Guarded Christian Living: A Strong Faith at the Right Time
Suffering: Trusting a Faithful Creator – Part #2
1 Peter 4:12-19
Turn to 1 Peter 4. We are going to continue with the same passage that we looked at last Sunday (vs 12-19). It is a pleasure for Anne and I to have visiting with us a dear couple from Emmanuel Chatham, Phil and Brenda Laird. Our kids grew up with Phil and Brenda’s. Brenda has been the church administrator at Emmanuel since she was 12. Phil has been on the board for 40 years. He was the teen Sunday School teacher for over 20 years, and they have assisted with so many youth retreats. They are such good friends and have been such a blessing to us. The theme of last week’s message was that we would face “fiery trails,” and it is due to our being faithful to our commitment to Christ. So we learned that: One, Christians are to expect trials (not just random or without purpose, so that our faith would be tested). And our passing of these tests is actually proof to us that we truly do know Christ. Two, Christians share with Christ, so there is a reason for rejoicing. And Peter really highlighted the joy we would experience as believers when we someday stand before Christ, knowing that we have been faithful to Christ. Three, Christians will be ridiculed, so the Holy Spirit comforts them. We bring the same message as Christ. Therefore, we can expect to be insulted because Christ was insulted. Finally, Christians face sufferings without shame, so God is glorified. The promise in the passage is that there is no shame in being rejected for the sake of the gospel, as we rejoice in Christ and His glory.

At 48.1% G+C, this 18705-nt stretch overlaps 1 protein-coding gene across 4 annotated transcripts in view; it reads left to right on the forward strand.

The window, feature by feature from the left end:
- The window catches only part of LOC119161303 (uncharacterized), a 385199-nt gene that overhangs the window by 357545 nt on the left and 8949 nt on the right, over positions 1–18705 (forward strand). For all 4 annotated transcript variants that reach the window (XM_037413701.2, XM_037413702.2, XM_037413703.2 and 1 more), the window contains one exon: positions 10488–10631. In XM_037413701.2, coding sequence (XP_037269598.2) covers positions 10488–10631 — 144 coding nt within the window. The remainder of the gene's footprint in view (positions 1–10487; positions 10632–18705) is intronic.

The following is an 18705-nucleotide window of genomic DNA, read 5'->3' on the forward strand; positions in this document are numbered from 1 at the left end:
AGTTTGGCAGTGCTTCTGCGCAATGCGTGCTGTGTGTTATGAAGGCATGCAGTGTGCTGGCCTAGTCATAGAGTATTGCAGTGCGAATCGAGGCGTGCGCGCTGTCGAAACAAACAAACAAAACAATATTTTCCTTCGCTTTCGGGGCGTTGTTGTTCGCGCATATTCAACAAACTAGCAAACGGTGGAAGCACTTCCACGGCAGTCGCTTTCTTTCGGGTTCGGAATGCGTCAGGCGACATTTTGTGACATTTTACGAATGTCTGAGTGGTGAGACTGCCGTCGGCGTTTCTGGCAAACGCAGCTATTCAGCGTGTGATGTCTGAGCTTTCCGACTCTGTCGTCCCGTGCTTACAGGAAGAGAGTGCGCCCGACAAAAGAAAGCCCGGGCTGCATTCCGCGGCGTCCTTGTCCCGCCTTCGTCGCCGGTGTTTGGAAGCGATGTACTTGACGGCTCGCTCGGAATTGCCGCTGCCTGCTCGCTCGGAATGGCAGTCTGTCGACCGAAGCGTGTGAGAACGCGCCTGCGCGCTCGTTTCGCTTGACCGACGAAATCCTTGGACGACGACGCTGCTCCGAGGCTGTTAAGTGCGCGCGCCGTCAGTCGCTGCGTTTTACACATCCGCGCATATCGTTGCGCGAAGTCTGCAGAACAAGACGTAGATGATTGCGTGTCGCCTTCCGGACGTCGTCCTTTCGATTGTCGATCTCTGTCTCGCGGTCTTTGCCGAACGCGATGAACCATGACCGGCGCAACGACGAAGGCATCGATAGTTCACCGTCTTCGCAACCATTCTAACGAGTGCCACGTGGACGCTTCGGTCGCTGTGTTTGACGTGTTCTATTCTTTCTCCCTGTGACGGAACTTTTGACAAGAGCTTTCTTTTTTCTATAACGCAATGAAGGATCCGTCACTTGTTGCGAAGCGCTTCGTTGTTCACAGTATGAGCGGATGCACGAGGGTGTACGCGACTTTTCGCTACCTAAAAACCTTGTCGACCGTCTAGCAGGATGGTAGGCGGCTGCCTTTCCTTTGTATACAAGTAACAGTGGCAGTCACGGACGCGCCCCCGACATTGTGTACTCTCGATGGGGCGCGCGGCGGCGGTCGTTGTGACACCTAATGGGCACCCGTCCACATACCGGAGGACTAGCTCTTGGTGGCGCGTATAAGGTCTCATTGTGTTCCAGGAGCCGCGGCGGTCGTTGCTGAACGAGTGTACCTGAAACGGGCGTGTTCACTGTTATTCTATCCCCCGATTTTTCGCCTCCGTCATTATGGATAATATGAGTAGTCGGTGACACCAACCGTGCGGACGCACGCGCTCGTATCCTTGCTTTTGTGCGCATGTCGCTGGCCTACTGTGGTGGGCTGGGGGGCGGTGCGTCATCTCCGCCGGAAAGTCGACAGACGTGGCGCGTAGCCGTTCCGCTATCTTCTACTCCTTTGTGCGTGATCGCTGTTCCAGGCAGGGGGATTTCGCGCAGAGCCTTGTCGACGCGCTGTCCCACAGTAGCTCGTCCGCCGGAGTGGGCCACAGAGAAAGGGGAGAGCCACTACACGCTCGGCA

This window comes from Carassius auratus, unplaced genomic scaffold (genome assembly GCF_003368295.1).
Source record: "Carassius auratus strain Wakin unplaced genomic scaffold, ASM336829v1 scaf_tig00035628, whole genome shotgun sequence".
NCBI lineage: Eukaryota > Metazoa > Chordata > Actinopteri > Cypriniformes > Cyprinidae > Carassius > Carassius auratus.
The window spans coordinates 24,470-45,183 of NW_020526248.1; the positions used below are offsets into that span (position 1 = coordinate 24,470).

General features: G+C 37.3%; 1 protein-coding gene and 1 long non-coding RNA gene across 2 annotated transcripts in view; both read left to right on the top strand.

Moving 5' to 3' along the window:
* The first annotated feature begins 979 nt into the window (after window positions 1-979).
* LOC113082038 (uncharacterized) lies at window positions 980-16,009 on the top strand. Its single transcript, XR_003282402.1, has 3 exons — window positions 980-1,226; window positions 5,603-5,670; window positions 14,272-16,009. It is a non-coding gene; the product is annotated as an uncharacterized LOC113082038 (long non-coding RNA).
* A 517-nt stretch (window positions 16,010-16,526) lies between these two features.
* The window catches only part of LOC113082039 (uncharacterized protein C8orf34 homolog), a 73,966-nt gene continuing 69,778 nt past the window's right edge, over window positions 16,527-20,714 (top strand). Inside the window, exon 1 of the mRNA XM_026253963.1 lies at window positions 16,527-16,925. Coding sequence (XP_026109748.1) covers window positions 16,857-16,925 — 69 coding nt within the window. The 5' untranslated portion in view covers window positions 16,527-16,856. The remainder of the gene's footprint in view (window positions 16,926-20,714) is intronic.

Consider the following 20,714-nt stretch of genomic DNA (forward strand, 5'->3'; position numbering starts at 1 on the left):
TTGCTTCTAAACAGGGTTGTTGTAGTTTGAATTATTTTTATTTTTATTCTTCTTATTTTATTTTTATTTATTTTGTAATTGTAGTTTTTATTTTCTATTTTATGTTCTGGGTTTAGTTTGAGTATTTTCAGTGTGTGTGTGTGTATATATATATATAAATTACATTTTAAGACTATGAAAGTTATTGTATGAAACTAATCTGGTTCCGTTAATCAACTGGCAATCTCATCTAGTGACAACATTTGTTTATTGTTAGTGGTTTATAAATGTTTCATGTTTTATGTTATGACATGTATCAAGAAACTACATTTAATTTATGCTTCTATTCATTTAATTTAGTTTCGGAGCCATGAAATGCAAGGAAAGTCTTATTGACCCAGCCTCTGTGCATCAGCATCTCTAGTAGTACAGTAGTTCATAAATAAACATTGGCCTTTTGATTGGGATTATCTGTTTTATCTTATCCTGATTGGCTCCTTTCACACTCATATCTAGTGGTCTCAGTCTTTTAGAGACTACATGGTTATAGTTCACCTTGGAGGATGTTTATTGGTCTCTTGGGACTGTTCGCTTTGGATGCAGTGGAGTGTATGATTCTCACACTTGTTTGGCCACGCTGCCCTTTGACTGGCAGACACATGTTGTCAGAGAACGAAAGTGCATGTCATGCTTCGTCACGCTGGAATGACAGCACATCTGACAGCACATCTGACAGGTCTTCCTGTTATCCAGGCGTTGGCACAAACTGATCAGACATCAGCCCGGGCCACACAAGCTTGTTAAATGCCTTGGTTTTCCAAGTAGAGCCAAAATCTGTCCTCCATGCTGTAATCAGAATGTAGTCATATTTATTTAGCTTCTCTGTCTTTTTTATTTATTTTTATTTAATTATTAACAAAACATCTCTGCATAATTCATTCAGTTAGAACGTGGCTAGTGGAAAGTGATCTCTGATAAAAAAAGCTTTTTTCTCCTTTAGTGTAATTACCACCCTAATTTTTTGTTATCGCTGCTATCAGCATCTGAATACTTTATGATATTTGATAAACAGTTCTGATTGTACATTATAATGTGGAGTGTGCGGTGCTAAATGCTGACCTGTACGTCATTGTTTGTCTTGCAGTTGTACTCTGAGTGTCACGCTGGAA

So understand the context of this passage. That it is addressing the “fiery trials” which will come upon the Christian who is committed to Christ. And this morning we are going to look at the two severe warnings in this passage, and finally, a command. So let’s read our passage together as we will see these warnings within the context. Reading from the Legacy Standard Bible.
“Beloved, do not be surprised at the fiery trial among you, which comes upon you for your testing, as though some strange thing were happening to you. But to the degree you are sharing the sufferings of Christ, keep on rejoicing, so that also at the revelation of His glory you may rejoice with exultation. If you are insulted for the name of Christ, you are blessed, because the Spirit of glory and of God rests on you. Make sure that none of you suffers as a murderer, or thief, or evildoer, or a troublesome meddler; but if anyone suffers as a Christian, he is not to be put to shame, but is to glorify God in this name. For it is time for judgment to begin with the house of God; and if it begins with us first, what will be the outcome for those who do not obey the gospel of God? And if it is with difficulty that the righteous is saved, what will become of the godless man and the sinner? Therefore, those also who suffer according to the will of God must entrust their souls to a faithful Creator in doing good.”
- Pet 4:12-19 (LSB)